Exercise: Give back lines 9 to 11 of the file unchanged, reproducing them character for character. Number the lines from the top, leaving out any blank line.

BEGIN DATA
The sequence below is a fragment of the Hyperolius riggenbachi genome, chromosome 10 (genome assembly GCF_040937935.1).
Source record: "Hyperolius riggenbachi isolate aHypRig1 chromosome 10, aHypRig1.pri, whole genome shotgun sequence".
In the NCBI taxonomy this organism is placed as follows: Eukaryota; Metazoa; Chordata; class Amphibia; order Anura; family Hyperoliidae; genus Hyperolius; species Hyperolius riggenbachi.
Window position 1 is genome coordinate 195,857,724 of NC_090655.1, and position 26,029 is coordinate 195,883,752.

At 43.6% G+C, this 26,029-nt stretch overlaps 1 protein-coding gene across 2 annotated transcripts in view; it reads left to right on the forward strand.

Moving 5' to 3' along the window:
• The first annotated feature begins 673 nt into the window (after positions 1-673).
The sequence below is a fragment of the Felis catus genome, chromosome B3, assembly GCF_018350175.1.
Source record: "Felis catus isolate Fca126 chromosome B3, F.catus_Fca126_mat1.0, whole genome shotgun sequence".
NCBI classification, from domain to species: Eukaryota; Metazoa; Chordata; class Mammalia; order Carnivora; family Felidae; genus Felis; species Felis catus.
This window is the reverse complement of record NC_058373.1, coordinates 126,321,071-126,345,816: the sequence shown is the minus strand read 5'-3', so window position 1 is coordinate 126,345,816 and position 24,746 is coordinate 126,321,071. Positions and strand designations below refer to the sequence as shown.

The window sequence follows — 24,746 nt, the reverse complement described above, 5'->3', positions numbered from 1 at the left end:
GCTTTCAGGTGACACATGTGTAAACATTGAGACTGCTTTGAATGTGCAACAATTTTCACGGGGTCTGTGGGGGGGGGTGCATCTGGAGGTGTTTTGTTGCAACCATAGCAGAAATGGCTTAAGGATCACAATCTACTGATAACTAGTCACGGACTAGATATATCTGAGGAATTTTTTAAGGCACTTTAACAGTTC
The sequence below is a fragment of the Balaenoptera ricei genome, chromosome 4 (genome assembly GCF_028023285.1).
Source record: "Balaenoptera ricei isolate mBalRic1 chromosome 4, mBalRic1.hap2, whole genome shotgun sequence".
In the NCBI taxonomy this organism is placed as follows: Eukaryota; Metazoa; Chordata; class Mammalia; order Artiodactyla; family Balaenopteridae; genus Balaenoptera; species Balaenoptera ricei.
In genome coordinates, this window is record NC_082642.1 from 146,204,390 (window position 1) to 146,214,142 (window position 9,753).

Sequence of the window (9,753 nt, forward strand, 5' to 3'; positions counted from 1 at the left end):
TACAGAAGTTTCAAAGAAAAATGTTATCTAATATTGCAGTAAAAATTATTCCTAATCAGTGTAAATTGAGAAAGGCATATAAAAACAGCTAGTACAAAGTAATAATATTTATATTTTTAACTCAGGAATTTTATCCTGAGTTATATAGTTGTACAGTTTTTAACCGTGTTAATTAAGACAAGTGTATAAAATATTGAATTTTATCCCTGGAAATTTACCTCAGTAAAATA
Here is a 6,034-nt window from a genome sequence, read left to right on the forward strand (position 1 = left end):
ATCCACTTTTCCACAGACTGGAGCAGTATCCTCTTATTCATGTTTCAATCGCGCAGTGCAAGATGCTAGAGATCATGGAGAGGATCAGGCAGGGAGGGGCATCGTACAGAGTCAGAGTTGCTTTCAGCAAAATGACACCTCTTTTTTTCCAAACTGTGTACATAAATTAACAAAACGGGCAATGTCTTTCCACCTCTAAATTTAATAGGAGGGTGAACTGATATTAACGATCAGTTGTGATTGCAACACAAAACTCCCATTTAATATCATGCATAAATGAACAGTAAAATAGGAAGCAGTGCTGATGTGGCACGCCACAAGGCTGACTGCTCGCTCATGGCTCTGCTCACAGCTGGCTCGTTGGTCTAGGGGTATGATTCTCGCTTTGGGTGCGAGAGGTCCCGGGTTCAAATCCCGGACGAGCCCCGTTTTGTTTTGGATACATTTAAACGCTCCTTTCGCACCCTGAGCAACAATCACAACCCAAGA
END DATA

Source record: "Felis catus isolate Fca126 chromosome B3, F.catus_Fca126_mat1.0, whole genome shotgun sequence".
NCBI classification, from domain to species: Eukaryota; Metazoa; Chordata; class Mammalia; order Carnivora; family Felidae; genus Felis; species Felis catus.
This window is the reverse complement of record NC_058373.1, coordinates 126,321,071-126,345,816: the sequence shown is the minus strand read 5'-3', so window position 1 is coordinate 126,345,816 and position 24,746 is coordinate 126,321,071. Positions and strand designations below refer to the sequence as shown.